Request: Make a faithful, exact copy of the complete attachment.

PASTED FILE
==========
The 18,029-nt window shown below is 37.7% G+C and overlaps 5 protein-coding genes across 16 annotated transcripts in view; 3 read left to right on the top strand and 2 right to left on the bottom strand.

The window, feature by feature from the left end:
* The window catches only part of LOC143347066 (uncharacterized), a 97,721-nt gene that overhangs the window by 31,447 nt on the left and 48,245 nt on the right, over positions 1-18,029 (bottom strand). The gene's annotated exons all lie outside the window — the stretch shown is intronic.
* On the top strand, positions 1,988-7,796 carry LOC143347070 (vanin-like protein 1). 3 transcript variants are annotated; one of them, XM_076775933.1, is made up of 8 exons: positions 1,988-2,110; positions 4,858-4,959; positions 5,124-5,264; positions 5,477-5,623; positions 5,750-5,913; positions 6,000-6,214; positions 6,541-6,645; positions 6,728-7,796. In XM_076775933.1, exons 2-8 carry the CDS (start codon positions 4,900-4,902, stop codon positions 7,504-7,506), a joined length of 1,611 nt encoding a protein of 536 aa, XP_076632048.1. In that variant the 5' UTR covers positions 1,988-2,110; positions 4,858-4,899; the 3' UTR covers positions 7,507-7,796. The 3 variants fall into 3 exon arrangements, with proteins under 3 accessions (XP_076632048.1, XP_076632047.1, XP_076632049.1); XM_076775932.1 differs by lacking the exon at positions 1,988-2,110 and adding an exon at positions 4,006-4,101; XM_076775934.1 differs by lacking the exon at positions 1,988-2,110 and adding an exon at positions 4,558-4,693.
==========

The 18,029-nt window shown below is 37.7% G+C and overlaps 5 protein-coding genes across 16 annotated transcripts in view; 3 read left to right on the top strand and 2 right to left on the bottom strand.

The window, feature by feature from the left end:
* The window catches only part of LOC143347066 (uncharacterized), a 97,721-nt gene that overhangs the window by 31,447 nt on the left and 48,245 nt on the right, over positions 1-18,029 (bottom strand). The gene's annotated exons all lie outside the window — the stretch shown is intronic.
* On the top strand, positions 1,988-7,796 carry LOC143347070 (vanin-like protein 1). 3 transcript variants are annotated; one of them, XM_076775933.1, is made up of 8 exons: positions 1,988-2,110; positions 4,858-4,959; positions 5,124-5,264; positions 5,477-5,623; positions 5,750-5,913; positions 6,000-6,214; positions 6,541-6,645; positions 6,728-7,796. In XM_076775933.1, exons 2-8 carry the CDS (start codon positions 4,900-4,902, stop codon positions 7,504-7,506), a joined length of 1,611 nt encoding a protein of 536 aa, XP_076632048.1. In that variant the 5' UTR covers positions 1,988-2,110; positions 4,858-4,899; the 3' UTR covers positions 7,507-7,796. The 3 variants fall into 3 exon arrangements, with proteins under 3 accessions (XP_076632048.1, XP_076632047.1, XP_076632049.1); XM_076775932.1 differs by lacking the exon at positions 1,988-2,110 and adding an exon at positions 4,006-4,101; XM_076775934.1 differs by lacking the exon at positions 1,988-2,110 and adding an exon at positions 4,558-4,693.